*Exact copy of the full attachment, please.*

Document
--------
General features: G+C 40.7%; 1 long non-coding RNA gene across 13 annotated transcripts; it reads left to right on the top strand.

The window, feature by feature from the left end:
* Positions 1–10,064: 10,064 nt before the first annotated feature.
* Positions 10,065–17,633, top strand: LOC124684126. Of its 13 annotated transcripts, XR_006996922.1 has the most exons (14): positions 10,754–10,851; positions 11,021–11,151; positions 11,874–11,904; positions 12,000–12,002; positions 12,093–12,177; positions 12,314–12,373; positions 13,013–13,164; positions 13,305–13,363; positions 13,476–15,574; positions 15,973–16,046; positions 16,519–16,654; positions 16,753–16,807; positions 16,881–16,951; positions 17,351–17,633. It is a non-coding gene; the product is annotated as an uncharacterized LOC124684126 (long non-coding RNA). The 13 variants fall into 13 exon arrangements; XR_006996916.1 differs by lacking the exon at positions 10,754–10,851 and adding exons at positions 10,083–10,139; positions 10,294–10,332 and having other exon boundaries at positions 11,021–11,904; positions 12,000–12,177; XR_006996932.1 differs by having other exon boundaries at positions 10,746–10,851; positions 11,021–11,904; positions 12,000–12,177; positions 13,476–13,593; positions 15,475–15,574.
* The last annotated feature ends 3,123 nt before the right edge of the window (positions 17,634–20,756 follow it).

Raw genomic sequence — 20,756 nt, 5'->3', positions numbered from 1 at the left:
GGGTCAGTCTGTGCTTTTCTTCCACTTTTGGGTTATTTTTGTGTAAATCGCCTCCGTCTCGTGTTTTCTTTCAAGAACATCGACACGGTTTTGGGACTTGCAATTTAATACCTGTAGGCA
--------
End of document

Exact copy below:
General features: G+C 40.7%; 1 long non-coding RNA gene across 13 annotated transcripts; it reads left to right on the top strand.

The window, feature by feature from the left end:
* Positions 1–10,064: 10,064 nt before the first annotated feature.
* Positions 10,065–17,633, top strand: LOC124684126. Of its 13 annotated transcripts, XR_006996922.1 has the most exons (14): positions 10,754–10,851; positions 11,021–11,151; positions 11,874–11,904; positions 12,000–12,002; positions 12,093–12,177; positions 12,314–12,373; positions 13,013–13,164; positions 13,305–13,363; positions 13,476–15,574; positions 15,973–16,046; positions 16,519–16,654; positions 16,753–16,807; positions 16,881–16,951; positions 17,351–17,633. It is a non-coding gene; the product is annotated as an uncharacterized LOC124684126 (long non-coding RNA). The 13 variants fall into 13 exon arrangements; XR_006996916.1 differs by lacking the exon at positions 10,754–10,851 and adding exons at positions 10,083–10,139; positions 10,294–10,332 and having other exon boundaries at positions 11,021–11,904; positions 12,000–12,177; XR_006996932.1 differs by having other exon boundaries at positions 10,746–10,851; positions 11,021–11,904; positions 12,000–12,177; positions 13,476–13,593; positions 15,475–15,574.
* The last annotated feature ends 3,123 nt before the right edge of the window (positions 17,634–20,756 follow it).

Raw genomic sequence — 20,756 nt, 5'->3', positions numbered from 1 at the left:
GGGTCAGTCTGTGCTTTTCTTCCACTTTTGGGTTATTTTTGTGTAAATCGCCTCCGTCTCGTGTTTTCTTTCAAGAACATCGACACGGTTTTGGGACTTGCAATTTAATACCTGTAGGCA